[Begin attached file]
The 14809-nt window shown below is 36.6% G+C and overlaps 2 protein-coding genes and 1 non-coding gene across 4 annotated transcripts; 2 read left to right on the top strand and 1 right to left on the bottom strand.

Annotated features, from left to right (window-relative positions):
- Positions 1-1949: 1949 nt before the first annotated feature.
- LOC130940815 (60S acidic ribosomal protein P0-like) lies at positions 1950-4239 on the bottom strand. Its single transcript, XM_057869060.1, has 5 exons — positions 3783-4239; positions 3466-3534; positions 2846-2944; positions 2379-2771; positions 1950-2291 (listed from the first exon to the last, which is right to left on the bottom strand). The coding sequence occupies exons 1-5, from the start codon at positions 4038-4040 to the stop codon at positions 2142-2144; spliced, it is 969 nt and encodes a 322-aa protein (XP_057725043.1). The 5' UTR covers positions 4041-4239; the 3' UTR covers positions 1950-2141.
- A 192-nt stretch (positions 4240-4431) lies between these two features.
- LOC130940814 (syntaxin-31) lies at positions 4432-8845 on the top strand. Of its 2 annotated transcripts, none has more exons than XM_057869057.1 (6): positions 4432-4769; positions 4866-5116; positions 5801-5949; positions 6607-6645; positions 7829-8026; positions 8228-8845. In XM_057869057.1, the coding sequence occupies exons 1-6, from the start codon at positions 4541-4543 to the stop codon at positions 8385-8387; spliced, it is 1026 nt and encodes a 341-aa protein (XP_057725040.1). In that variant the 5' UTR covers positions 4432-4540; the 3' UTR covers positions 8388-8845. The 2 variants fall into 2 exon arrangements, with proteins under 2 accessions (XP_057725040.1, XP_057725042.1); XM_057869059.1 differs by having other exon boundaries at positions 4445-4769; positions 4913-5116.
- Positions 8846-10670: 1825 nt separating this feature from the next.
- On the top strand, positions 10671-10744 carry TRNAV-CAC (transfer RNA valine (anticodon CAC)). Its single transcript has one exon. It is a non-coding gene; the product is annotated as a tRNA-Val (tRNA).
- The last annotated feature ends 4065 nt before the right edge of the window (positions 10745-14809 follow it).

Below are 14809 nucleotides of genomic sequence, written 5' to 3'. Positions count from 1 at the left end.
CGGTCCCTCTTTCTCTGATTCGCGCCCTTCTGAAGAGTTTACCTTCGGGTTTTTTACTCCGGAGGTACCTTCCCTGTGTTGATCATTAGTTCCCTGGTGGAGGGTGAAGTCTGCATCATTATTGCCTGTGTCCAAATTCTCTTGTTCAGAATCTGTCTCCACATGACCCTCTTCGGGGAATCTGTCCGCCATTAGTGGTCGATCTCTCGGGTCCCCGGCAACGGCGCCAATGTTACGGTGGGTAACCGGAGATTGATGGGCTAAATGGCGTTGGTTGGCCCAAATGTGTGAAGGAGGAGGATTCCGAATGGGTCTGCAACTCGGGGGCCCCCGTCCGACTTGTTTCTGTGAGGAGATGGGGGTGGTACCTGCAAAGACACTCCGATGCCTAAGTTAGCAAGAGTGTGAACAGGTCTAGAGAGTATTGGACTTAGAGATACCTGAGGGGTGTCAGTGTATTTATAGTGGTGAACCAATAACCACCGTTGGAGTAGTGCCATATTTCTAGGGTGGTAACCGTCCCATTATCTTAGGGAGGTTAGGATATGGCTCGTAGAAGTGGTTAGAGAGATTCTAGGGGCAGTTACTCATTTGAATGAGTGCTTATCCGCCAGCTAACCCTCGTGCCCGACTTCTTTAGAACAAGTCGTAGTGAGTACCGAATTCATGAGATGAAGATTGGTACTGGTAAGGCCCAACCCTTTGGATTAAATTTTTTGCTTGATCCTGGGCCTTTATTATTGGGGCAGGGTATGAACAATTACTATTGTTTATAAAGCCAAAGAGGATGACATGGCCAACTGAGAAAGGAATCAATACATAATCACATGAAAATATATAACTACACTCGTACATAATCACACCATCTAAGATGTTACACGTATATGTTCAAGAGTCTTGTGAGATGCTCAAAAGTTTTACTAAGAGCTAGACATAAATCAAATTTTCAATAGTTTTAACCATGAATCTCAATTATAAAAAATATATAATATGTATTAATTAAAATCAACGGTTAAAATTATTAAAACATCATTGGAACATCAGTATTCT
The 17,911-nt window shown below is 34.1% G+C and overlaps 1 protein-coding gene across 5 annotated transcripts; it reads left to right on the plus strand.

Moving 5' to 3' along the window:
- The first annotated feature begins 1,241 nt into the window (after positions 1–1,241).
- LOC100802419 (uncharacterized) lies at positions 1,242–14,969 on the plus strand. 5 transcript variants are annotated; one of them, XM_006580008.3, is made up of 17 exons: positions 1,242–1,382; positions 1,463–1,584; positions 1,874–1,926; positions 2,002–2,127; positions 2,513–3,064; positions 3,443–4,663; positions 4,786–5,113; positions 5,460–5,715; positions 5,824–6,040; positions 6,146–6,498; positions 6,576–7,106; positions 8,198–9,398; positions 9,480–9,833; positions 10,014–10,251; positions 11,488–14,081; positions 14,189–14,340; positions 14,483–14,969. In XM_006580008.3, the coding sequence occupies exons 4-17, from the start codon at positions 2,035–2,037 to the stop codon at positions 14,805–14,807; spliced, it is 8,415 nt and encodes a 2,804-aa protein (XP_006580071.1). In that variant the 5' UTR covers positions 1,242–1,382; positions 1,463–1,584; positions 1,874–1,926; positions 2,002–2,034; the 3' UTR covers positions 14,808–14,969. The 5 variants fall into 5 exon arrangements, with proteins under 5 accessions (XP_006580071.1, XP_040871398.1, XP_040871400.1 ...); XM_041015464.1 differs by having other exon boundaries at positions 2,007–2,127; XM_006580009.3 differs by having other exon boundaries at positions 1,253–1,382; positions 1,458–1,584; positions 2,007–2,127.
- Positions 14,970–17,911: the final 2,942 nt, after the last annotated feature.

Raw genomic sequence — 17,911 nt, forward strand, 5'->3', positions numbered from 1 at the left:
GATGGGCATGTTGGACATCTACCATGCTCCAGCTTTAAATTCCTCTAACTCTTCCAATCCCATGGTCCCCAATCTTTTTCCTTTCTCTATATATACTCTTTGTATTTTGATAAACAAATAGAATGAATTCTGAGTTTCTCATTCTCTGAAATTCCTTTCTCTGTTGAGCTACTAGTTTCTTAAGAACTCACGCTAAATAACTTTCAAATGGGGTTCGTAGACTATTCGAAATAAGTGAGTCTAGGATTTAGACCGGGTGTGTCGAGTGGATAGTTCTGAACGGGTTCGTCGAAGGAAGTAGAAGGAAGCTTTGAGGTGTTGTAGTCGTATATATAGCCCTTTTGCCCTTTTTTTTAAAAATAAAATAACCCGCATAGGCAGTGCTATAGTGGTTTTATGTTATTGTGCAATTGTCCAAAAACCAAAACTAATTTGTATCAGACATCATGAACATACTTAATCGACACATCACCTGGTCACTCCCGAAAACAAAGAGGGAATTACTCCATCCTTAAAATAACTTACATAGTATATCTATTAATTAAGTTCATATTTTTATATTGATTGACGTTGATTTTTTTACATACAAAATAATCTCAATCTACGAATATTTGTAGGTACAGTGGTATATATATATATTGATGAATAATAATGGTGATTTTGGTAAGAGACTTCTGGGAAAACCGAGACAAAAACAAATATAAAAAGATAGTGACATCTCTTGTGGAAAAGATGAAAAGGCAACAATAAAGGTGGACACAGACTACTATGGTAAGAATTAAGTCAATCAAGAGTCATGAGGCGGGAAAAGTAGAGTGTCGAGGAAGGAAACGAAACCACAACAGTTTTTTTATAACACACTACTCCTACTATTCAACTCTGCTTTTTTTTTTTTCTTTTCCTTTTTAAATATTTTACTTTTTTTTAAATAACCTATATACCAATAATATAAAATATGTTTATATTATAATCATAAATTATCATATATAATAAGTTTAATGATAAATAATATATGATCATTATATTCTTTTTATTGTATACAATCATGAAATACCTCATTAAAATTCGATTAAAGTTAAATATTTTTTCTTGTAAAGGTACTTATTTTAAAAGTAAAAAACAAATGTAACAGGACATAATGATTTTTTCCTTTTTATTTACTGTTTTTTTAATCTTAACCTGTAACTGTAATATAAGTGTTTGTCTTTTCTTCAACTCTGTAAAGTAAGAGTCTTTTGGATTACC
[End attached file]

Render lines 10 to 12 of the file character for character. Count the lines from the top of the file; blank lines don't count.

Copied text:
Below are 14809 nucleotides of genomic sequence, written 5' to 3'. Positions count from 1 at the left end.
CGGTCCCTCTTTCTCTGATTCGCGCCCTTCTGAAGAGTTTACCTTCGGGTTTTTTACTCCGGAGGTACCTTCCCTGTGTTGATCATTAGTTCCCTGGTGGAGGGTGAAGTCTGCATCATTATTGCCTGTGTCCAAATTCTCTTGTTCAGAATCTGTCTCCACATGACCCTCTTCGGGGAATCTGTCCGCCATTAGTGGTCGATCTCTCGGGTCCCCGGCAACGGCGCCAATGTTACGGTGGGTAACCGGAGATTGATGGGCTAAATGGCGTTGGTTGGCCCAAATGTGTGAAGGAGGAGGATTCCGAATGGGTCTGCAACTCGGGGGCCCCCGTCCGACTTGTTTCTGTGAGGAGATGGGGGTGGTACCTGCAAAGACACTCCGATGCCTAAGTTAGCAAGAGTGTGAACAGGTCTAGAGAGTATTGGACTTAGAGATACCTGAGGGGTGTCAGTGTATTTATAGTGGTGAACCAATAACCACCGTTGGAGTAGTGCCATATTTCTAGGGTGGTAACCGTCCCATTATCTTAGGGAGGTTAGGATATGGCTCGTAGAAGTGGTTAGAGAGATTCTAGGGGCAGTTACTCATTTGAATGAGTGCTTATCCGCCAGCTAACCCTCGTGCCCGACTTCTTTAGAACAAGTCGTAGTGAGTACCGAATTCATGAGATGAAGATTGGTACTGGTAAGGCCCAACCCTTTGGATTAAATTTTTTGCTTGATCCTGGGCCTTTATTATTGGGGCAGGGTATGAACAATTACTATTGTTTATAAAGCCAAAGAGGATGACATGGCCAACTGAGAAAGGAATCAATACATAATCACATGAAAATATATAACTACACTCGTACATAATCACACCATCTAAGATGTTACACGTATATGTTCAAGAGTCTTGTGAGATGCTCAAAAGTTTTACTAAGAGCTAGACATAAATCAAATTTTCAATAGTTTTAACCATGAATCTCAATTATAAAAAATATATAATATGTATTAATTAAAATCAACGGTTAAAATTATTAAAACATCATTGGAACATCAGTATTCT
The 17,911-nt window shown below is 34.1% G+C and overlaps 1 protein-coding gene across 5 annotated transcripts; it reads left to right on the plus strand.